I think he will come in above Okolona and toward Corinth. I have full faint that he can cut through any force they can raise.
Your obedient servant,
S. A. HURLBUT.
Lieutenant Colonel John A. RAWLINS.
HDQRS. SIXTEENTH ARMY CORPS, Memphis, Tenn., May 5, 1863.
COLONEL: I consider it proper to report directly to the General-in-Chief the transactions in this army corps during the latter part of April, because the recent change of headquarters Department of the Tennessee isolates me from my immediate commander.
As the spring opened, I was daily more and more impressed with the feasibility of a plan, long entertained, of pushing a flying column of cavalry through the length of Mississippi, cutting the Southern Railroad. By consent and approval of General Grant, I prepared a system of movements along my entire line from Memphis to Corinth for the purpose of covering this cavalry dash. At the same time General Rosecrans proposed to me to cover a movement of 1,800 cavalry from Tuscumbia down into Alabama and Georgia. This did not interfere with my plan, but simply required extra force to be developed from Corinth. Delays incident to combined movements, especially from separate commands, kept his expeditionary column back for six days.
I commenced the movement from Corinth on the 15th; force as stated in report accompanying.
On the 17th, Colonel B. H. Grierson, Sixth Illinois Cavalry, with his own regiment, the Seventh Illinois, and SECOND Iowa, moved from LA Grange, by way of Pontotoc, with orders, after passing Pontotoc, to proceed straight down, throwing one regiment to the left toward Okolona, and to push for and destroy the Chunkey River Bridge and any others they could reach, and either return, or proceed to Baton Rouge, as might be found advisable.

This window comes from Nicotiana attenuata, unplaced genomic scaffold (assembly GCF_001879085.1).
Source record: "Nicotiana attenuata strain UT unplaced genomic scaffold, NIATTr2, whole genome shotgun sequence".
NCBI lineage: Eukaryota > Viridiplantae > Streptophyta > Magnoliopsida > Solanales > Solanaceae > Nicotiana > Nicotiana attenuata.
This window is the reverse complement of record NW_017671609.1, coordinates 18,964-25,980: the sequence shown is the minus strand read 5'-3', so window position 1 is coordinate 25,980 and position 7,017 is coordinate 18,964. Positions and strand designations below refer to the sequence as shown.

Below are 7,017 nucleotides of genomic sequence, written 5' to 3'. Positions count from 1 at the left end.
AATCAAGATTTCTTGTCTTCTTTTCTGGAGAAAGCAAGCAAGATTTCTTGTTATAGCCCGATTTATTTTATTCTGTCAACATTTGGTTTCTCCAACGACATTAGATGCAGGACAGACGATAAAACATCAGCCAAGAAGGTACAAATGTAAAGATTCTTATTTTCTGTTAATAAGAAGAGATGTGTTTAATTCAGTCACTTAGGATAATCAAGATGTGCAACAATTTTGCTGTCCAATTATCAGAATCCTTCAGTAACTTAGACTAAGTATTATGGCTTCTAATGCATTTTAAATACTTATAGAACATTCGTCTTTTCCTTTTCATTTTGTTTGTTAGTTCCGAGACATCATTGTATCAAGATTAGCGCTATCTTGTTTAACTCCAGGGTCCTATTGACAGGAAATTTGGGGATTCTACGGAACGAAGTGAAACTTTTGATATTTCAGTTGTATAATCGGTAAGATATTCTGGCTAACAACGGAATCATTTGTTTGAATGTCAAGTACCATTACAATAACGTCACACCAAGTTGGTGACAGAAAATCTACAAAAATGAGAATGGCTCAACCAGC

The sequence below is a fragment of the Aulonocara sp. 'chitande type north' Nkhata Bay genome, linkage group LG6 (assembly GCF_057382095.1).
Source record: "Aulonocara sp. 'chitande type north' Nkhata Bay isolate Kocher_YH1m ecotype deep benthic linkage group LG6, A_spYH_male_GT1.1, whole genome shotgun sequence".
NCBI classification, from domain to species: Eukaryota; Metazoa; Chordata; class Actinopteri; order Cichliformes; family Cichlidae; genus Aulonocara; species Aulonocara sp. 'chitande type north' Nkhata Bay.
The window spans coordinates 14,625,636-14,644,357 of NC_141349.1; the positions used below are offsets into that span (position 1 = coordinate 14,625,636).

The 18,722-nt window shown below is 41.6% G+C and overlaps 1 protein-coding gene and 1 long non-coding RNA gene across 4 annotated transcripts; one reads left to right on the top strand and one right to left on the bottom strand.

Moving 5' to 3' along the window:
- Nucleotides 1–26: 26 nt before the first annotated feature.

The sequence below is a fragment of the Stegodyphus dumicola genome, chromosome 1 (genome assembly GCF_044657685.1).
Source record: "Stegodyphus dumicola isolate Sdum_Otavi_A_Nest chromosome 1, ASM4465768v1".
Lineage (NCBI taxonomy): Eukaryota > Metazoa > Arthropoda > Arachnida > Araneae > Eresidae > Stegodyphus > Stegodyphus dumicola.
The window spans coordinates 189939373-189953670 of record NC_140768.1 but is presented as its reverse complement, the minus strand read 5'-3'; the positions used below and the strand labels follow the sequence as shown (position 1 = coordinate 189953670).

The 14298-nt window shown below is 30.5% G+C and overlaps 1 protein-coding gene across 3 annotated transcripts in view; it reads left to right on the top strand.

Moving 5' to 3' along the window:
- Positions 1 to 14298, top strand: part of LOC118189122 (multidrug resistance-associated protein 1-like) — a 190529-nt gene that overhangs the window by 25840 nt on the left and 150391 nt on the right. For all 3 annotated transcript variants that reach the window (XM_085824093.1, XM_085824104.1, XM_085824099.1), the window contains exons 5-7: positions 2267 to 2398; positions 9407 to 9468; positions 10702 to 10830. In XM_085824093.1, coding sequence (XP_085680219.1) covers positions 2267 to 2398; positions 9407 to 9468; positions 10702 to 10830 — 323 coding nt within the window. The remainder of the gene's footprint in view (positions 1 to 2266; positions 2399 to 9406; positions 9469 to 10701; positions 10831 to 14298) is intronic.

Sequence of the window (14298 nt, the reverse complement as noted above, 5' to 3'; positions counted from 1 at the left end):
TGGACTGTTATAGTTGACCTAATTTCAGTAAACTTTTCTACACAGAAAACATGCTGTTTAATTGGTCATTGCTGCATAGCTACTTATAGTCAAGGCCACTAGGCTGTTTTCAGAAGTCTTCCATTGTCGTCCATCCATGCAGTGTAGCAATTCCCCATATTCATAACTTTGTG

On the same day, April 17, a column of infantry 1,500 strong, and one battery, moved by railroad from LA Grange to Coldwater, with orders to push rapidly between Coldwater and the Tallahatchee, and take Chalmers in flank and rear while attacked in front by three regiments, a battery, and 200 cavalry from Memphis, which left here on the 18th. I considered that the effect of these movements would be to puzzle the enemy and withdraw his force from the central line, which has proven to be correct.
Chalmers was attacked at Coldwater; the stream found to be unforeld there until Smith's column from his rear approached from LA Grange, when he broke into squads and disappeared. After holding the ground for three days, gathering 400 horses and mules and large supplies of bacon and forage, this force returned with small loss.
Grierson, on the 19th, detached the SECOND Iowa below Pontotoc, which fought its way gallantly back to LA Grange and came home well mounted. The main cavalry column (Sixth and Seventh Illinois) proceeded, without loss or engagement, to Newton, on the Southern Mississippi Railroad, and there destroyed bridges, &c. They then swept around to Hazlehurst, on the New Orleans and Jackson road, and destroyed heavy trestle. I inclose copies of Southern reports of their progress. * I have no doubt they are before this at Baton Rouge, or have joined General Grant at or below Grand Gulf.